Our member report time contrasts in being involved with assessment of individual’s needs and capabilities regarding personal and simple domestic tasks.  Our occupational therapists are in a good place to highlight concerns as to an individual’s ability to cope without care and support.  Although occupational therapists are completing assessments and making recommendations, but at times their voice is not always heard, and care is being sought in addition anyway in some cases.  Our Social Care occupational therapists are reporting at times of an over prescription of services and equipment because assessments are rushed and are inclined to over prescribe to managed perceived risks. For example, one lady who one of our members seen, was told she needed a package of care of four calls a day to go home by the nursing team.  She would be waiting four weeks in hospital for that, and she was main carer for her husband with dementia at home.  She did need some help but with detailed conversations with her and her son, he agreed to move up from London to support her to come home until care could be put in place.  She got home two days later and could be with her family where she wanted to be.  Without an occupational therapy assessment to unpick what home meant to her and what was most important, and who could step in to provide that support, she would still be waiting for a package of care in hospital.

Pressure points are at the front door and back door (delays due to packages of care/support on discharge).  When hospitals have a concerted effort to improve flow by focussing staffing in specific areas (extras working on weekends that may generally work 5 days per week) then pressure shifts.  As previously mentioned, systems already in place to deal with this are struggling with re-deployment and lack of resources.

We have significant recruitment issues employing occupational therapists in our local authorities.  Social Care occupational therapy waiting lists are substantial in most areas.  Councils are losing occupational therapists to the NHS because of better wages and conditions.

Some people arrive in hospital much worse off due to lack of activity and lack of access to community services/GPs since the onset of COVID 19.  They haven’t sought help soon enough for preventative measures. Occupational therapists are seeing people with greater complexity of needs requiring higher intensity of intervention.

All areas of Wales report pressures on equipment services due to difficulties with supplies.  If provision is needed for discharge this can also cause delays at present.  There are major delays with moving and handling and assisted equipment.

The support, help and advice that is in place for family and unpaid carers during the process?

Our members feel at times there is too much pressure on family to provide support to help with discharge and this can be short lived/not sustainable.  Some family members are not feeling prepared for a greater caring role.  Some may have agreed to fill the gap in the past but now fear being let down and left to cope so decline in first place.  Some patients fear being removed from waiting lists for a formal care package or moved down the list of priority even when family only agreed to do this as a temporary measure.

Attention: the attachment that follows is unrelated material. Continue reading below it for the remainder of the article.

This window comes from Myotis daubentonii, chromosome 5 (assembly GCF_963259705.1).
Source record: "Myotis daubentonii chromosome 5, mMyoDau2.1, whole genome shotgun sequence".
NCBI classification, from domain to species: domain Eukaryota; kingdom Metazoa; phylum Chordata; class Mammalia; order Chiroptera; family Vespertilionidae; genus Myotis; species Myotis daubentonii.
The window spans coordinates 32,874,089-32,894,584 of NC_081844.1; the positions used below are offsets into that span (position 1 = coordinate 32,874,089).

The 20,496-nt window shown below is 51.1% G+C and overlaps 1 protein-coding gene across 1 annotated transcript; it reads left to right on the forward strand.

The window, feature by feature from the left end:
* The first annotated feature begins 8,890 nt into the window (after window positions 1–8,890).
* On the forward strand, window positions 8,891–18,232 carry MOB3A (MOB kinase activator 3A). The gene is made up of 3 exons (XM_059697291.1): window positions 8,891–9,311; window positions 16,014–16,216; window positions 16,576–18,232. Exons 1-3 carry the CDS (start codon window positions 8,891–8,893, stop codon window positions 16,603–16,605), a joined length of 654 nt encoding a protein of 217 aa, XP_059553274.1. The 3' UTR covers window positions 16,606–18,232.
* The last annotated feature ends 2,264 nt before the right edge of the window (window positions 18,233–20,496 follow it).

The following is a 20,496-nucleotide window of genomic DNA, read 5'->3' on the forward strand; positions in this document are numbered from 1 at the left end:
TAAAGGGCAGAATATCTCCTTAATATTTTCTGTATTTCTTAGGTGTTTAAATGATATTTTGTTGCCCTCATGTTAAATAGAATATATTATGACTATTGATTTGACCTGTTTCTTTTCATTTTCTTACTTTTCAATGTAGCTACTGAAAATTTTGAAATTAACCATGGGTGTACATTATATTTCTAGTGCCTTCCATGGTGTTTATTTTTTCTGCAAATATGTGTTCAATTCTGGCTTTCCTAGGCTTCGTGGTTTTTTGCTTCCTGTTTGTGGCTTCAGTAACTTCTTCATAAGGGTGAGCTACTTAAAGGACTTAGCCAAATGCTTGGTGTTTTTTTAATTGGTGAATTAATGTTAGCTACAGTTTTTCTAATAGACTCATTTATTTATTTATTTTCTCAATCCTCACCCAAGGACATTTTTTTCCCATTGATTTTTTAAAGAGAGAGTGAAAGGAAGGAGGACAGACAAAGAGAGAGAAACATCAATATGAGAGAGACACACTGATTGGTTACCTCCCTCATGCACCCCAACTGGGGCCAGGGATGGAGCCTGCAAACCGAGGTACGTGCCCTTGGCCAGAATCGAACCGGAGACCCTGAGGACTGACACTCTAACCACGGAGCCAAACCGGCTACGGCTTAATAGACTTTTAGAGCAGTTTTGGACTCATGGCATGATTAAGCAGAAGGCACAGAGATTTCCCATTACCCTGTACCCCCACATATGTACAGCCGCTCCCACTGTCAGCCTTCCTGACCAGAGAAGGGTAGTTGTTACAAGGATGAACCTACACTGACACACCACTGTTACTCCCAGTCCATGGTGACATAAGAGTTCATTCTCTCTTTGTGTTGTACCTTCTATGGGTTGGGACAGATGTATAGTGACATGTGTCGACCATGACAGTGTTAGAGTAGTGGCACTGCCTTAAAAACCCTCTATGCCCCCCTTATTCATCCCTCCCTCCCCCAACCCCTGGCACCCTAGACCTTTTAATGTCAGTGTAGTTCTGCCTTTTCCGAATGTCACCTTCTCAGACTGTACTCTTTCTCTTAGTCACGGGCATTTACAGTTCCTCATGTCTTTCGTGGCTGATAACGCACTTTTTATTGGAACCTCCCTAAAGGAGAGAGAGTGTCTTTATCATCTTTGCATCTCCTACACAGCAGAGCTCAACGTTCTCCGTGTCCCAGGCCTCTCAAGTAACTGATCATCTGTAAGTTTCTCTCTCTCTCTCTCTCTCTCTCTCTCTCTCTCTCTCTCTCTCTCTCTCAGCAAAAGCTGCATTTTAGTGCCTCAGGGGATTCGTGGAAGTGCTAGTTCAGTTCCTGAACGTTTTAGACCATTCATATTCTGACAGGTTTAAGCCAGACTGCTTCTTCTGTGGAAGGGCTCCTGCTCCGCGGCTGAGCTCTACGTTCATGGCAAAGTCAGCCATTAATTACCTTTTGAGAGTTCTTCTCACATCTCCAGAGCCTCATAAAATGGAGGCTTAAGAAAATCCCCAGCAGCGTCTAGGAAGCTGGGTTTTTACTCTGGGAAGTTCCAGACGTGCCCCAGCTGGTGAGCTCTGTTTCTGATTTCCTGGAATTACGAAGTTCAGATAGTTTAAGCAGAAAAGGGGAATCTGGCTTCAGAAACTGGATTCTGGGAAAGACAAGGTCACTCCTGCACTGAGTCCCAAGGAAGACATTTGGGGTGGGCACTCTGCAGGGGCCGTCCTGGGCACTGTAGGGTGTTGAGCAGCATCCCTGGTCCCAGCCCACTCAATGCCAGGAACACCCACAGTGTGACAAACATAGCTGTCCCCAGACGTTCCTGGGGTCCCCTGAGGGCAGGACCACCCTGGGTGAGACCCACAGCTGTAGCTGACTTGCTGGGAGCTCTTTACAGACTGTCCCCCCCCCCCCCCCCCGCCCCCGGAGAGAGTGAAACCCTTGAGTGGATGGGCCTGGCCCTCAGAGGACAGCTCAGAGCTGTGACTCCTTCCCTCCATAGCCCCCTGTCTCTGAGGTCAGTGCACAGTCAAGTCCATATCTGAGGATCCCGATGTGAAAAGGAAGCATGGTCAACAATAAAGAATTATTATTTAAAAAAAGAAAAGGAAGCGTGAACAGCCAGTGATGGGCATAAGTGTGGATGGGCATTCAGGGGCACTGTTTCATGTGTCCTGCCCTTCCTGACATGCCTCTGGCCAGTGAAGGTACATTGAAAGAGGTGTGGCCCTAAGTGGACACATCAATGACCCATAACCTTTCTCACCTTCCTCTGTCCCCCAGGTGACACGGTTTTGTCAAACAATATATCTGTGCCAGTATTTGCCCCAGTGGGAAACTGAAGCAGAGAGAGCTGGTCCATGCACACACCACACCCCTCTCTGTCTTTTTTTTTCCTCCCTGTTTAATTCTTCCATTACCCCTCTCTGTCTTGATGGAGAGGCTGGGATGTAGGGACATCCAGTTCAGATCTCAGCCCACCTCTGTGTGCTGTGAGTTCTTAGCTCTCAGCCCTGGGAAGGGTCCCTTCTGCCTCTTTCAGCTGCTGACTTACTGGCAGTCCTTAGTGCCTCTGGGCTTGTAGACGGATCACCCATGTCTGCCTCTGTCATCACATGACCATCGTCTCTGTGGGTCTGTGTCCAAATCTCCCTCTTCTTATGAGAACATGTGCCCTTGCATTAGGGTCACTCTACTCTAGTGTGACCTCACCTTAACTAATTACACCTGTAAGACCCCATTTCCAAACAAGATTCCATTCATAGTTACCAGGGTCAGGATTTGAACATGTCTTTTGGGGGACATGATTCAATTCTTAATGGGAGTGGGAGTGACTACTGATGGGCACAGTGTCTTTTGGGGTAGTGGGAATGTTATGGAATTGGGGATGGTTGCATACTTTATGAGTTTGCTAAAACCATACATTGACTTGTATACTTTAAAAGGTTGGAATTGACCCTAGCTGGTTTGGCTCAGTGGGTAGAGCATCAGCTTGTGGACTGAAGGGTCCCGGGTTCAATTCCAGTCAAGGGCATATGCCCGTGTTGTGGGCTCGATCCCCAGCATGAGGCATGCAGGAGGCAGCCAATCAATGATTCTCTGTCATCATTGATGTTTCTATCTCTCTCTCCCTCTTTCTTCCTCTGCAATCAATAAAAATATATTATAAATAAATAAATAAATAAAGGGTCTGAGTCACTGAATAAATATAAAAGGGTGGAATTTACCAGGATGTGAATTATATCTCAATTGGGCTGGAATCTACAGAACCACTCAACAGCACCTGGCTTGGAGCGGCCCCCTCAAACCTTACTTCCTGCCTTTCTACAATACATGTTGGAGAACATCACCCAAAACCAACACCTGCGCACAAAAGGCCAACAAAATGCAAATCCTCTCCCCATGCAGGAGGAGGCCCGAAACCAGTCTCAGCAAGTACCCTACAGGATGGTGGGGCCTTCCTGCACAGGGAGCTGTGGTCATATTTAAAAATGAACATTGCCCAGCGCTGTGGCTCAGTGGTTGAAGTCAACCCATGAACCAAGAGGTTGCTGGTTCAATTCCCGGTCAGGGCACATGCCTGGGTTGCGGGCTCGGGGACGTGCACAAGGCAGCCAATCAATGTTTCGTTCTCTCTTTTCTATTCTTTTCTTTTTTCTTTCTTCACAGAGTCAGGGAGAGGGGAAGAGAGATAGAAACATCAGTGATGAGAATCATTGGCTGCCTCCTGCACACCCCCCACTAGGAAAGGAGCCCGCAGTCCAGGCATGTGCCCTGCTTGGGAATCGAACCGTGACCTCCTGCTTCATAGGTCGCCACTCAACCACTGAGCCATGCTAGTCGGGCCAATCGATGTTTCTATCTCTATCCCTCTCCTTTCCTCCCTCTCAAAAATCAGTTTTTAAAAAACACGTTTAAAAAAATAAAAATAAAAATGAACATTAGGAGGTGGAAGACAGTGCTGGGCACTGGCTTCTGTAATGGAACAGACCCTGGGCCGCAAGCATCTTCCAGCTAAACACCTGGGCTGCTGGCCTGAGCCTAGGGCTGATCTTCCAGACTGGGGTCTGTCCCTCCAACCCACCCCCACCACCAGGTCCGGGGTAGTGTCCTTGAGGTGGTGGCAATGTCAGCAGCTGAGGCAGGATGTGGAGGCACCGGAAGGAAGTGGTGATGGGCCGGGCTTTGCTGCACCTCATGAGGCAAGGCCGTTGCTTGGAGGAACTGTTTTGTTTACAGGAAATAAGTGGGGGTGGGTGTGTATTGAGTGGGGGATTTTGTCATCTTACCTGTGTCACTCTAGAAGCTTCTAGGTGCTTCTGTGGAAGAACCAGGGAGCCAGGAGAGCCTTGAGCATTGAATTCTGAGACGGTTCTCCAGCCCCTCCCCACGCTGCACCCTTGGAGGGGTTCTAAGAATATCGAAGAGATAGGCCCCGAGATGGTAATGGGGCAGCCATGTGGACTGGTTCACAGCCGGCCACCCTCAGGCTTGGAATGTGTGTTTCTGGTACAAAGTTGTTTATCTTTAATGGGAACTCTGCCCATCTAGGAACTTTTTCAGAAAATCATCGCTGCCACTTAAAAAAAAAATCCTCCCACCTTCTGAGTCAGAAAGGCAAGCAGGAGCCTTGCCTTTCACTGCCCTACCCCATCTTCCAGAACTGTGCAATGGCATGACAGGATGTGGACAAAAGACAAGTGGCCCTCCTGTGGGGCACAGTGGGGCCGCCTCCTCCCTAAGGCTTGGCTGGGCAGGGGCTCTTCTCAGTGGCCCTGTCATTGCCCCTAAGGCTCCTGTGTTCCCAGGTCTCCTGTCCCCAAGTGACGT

What has worked in Wales, and other parts of the UK, in supporting hospital discharge and improved patient flow, and identifying the common features?


The stay well at home service in CTMLHB and other services such as home first in Monmouthshire are excellent examples of practice that are keeping people away from hospital or discharge home quickly.  It is hugely frustrating to our members that theses service are fragmented and generally funded on a short-term basis.


Common features


·         Occupational therapists and other AHP’s are positioned at the front door of services.  AHP’s can help avoid admission in the first instance if located in A&E, GP surgeries and with our paramedic colleagues

·         Occupational therapists are key leaders in the service and are crucial to the successful delivery of D2AR pathways as they are experts in rehabilitation and reablement and already operate within acute, community, social care, housing and voluntary sector settings

·         When Careful consideration is given locally to the capacity of the occupational therapy workforce to deliver the D2AR model, including mapping of existing acute, community and social care therapy services to identify staffing and skills mix, including gaps and pressures

·         Effective communication across teams and settings is essential to ensure that handovers take place effectively, that staff capacity can meet demand, and that all respective areas of responsibility are understood



What is needed to enable people to return home at the right time, with the right care and support in place, including access to Reablement services and consideration of housing needs?

·         Increased Occupational Therapy/Social care services across the board

·         Increase in formal carer services available to provide care packages for Reablement and long-term need

·         Better access to GP services and increased capacity including occupational therapists working in GP practices

·         Improvements to access to supportive equipment/advice including a better system for out of area requests (currently coming to hospital occupational therapy duty for administration)

·         Therapists, nurses, and medics in acute settings can sometimes feel concerned about perceived risks of patients being discharged sooner.  The RCOT document Embracing risk; enabling choice (RCOT, 2017) can support conversations and decisions that focus on positive risk taking.